Monday, September 12, 2005

Little Men in a Great War

"And in that bright October sun
I knew our childhood days were done
I watched my friends go off to war
What do they keep on fighting for?"

- Leningrad, Billy Joel.

I woke up this morning with this long-forgotten song of my childhood ringing inside my head. I think its only fair to blame it on two haunting reviews of Sebastian Barry's A Long Long Way that I read yesternight before I went off to sleep.

"A Long Long Way is the story of how the spirit can walk through the shadow of the valley of death and still emerge uncorrupted on the other side", says Falstaff in his review. As of now, its his favorite to win the Booker.

And following is Susmit's review of the same book.

"It's a long way to Tipperary,
It's a long way to go,
It's a long way to Tipperary,
To the sweetest girl I know!
Goodbye Piccadilly! Farewell Leicester Square!
It's a long, long way to Tipperary,
But my heart's right there"

-- Popular First World War song

Just this last month, one woman in Texas jolted this nation's consciousness with some simple questions. What noble purpose did her son die for? What is the meaning of the sacrifice of so many young people? It is an old question, perhaps of every war, and Sebastian Barry raises it again, poignantly, in "A Long Long Way".

It is 1914, when the generation later to be called the Lost Generation is coming of age. One of those millions is Willie Dunne, son of a policeman in Dublin. His is an idyllic existence, even if he will never grow to the regulation height to be a policeman like his father. He squabbles with his three sisters, and tries to escape often enough to meet his sweetheart. The swirling political climate of Dublin is none of his concern.

Soon enough, the Great War strikes. Irish Home Rule, which of course would inspire revolutionaries far away in India, is promised, and Ireland agrees to fight. Caught up in the fervor, like millions of "Russian, French, Serbian, English, Scottish, Welsh, Zulu, Gurkhas, Cossacks, Australians, and all the rest", Willie joins up too. His father may finally look on his small son with pride.

The novel then documents Willie's passage from adolescence to adulthood in the brutal environs of war. He will be gassed, again and again. He will spend a night with a prostitute. He will have his best friend die in his arms. He will watch his beloved captains die. He will walk on corpses. He will personally bayonet many, many Germans. He will spend weeks in trenches, staring at an uneasy countryside, and then watch thousands die to take a few yards of land. War is dreary, and horrific, and numbing, reminiscent of Remarque's All Quiet on the Western Front.

Barry is unsparing in his depiction of this horror. He still manages to poetically depict the essential innocence of those who fight this brutal war, from privates like Willie and his mates, to the drill sergeant who insists on the exercises in the rule book when he knows they are no good, "like an agnostic priest".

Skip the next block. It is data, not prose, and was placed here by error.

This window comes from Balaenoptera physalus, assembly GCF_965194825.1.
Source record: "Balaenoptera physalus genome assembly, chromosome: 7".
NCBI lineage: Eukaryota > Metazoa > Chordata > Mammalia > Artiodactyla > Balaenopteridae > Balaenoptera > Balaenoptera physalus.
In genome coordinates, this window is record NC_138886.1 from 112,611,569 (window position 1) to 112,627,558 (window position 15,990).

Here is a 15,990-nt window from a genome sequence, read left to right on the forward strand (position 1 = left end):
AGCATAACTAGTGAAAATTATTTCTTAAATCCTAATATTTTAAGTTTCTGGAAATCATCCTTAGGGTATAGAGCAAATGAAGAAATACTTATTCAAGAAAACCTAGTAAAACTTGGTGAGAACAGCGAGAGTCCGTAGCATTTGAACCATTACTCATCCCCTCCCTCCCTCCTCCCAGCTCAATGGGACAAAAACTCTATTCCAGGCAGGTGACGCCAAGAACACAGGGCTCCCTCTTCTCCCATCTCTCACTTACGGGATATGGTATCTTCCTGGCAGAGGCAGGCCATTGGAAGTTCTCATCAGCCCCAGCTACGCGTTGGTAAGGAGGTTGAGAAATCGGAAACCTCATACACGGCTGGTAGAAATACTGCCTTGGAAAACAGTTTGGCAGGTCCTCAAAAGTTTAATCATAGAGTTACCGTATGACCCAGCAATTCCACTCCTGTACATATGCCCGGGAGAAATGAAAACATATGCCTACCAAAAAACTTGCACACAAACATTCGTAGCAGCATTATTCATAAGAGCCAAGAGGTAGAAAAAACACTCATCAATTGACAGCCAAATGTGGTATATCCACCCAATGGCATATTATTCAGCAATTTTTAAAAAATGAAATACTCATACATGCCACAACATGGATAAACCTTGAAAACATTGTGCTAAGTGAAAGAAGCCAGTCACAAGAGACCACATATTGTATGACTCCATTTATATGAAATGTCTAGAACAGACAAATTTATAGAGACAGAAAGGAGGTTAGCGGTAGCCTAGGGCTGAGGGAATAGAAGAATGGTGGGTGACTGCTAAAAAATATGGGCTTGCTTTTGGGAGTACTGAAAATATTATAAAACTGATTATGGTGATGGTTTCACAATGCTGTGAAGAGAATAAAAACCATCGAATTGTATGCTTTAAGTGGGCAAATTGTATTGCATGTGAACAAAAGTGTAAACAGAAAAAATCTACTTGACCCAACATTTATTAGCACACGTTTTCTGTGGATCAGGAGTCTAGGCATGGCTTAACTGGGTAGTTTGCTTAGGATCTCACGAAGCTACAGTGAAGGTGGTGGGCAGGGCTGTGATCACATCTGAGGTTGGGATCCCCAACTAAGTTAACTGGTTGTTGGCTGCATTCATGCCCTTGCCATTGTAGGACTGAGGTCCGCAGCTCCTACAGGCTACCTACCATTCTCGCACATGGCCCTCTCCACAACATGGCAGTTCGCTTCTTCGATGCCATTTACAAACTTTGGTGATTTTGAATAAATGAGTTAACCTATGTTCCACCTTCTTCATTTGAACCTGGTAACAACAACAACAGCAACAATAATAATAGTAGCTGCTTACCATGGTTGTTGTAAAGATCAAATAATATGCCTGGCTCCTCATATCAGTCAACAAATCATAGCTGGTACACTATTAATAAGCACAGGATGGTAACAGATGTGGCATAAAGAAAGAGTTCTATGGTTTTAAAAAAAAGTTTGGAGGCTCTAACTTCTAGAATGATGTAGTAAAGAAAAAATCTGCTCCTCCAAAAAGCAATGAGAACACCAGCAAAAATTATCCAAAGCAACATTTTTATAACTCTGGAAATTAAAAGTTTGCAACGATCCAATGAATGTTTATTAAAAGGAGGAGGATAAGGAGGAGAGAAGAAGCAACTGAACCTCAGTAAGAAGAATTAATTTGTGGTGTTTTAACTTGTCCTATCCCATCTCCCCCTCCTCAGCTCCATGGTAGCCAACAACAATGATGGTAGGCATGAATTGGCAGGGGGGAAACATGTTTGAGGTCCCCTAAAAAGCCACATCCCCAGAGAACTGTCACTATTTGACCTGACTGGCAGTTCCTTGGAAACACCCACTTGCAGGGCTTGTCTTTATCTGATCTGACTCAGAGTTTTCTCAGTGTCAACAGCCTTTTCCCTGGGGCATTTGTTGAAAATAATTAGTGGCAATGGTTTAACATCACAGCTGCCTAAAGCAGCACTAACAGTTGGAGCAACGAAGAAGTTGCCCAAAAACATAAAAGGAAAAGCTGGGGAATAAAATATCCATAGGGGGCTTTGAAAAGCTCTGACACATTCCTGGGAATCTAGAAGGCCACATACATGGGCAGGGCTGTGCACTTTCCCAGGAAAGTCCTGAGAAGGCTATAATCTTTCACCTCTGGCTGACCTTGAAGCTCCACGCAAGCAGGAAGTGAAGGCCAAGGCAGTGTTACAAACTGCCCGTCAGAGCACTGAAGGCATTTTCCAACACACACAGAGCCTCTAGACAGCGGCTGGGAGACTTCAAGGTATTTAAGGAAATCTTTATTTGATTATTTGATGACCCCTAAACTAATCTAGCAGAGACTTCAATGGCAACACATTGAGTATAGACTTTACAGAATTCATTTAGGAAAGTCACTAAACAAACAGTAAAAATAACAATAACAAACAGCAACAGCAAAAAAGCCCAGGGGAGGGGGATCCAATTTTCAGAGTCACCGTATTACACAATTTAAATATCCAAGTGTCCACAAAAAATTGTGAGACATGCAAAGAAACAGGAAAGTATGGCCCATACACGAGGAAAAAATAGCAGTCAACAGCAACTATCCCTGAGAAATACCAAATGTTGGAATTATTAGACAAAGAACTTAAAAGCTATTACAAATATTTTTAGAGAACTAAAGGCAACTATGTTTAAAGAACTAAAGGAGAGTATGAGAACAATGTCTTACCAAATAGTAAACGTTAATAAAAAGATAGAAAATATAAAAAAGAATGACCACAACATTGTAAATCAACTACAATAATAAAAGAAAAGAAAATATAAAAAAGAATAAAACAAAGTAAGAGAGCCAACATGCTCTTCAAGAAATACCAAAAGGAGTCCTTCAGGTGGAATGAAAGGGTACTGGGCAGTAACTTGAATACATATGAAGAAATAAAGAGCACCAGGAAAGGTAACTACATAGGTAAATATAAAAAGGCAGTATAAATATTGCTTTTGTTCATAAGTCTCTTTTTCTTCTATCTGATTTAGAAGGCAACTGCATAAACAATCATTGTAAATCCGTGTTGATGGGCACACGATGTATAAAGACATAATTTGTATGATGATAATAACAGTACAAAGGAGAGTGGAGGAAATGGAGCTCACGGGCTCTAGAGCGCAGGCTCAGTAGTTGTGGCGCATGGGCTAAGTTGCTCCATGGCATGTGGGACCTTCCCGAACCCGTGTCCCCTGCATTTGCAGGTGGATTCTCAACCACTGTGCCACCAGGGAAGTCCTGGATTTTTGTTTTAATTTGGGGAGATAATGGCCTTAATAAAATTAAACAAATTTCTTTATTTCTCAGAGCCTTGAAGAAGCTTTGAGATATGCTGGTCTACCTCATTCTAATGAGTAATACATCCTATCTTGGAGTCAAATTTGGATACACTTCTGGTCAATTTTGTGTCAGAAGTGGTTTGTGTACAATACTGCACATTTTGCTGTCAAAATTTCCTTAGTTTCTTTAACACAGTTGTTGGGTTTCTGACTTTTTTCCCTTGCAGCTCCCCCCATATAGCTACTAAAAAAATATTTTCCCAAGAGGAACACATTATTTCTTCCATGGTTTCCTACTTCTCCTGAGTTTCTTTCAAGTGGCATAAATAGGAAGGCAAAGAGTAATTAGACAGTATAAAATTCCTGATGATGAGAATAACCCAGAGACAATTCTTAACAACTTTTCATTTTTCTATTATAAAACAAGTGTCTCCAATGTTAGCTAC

By any definition, these boys are heroes, and Barry does not hesitate to pull at the heartstrings. But who will recognise their heroism? Back on leave, Willie will be spat on by kids. "Go back home, Tommy soldier!" Public opinion is definitely turning against England. Willie must come to his own understanding, having unknowingly been part of the troops that beat back the Easter Rising. He and his mates will question whether they are fighting for "Crown, King and Country", and whether those are the same things, even if the mate dying next to them is from London.

On the other side, the English generals are very definitely suspicious of the Irish troops' loyalties. They are reviled as mutineers and runaways, regardless of the tens of thousands of Irish lives lost. Ultimately, the Irish boys are neither here nor there, fitting in nowhere but in the trenches, with each other.

"A Long Long Way" is a simple story, with no surprising twists and turns. It says nothing breathtakingly new when it rages against the mindlessness of young people dying for no purpose. It is even conscious it is saying nothing new, but perhaps its point cannot be repeated often enough. It is written beautifully, and is a strong contender for the Booker. Not having read any other book on the list, I cannot compare it to the others.

Perhaps I can do no worse than leave you with my favorite passages, since Barry's strength seems to be in his often poetic writing style.

"The storm rattled the last leaves out of the regal oaks in the old pleasure gardens behind the hospital, and it drove the wet harvest along the gutters and into the gapin drains and down into the unknown avenues of the great sewers. The blood of births was sluiced down there too, and all the many liquids of humanity, but the salt sea at Ringsend took everything equally."

"'What did the Irish ever do?' Willie laughed. 'Lost a lot of lads at Mons, that's what. And Ypres, and the Marne. Loads and loads of young lads. That's what we Irish did, lately.'"

"Ave Maria, gratia plenis, full of grace, and many of the men caught that it was just the Hail Mary all dressed over in another lingo, the prayer of their childhoods and their country, the prayer of their inmost minds, that could not be sundered, that could not be violated, that could not be rendered meaningless even by slaughter, the core inviolable, the flame unquenchable."

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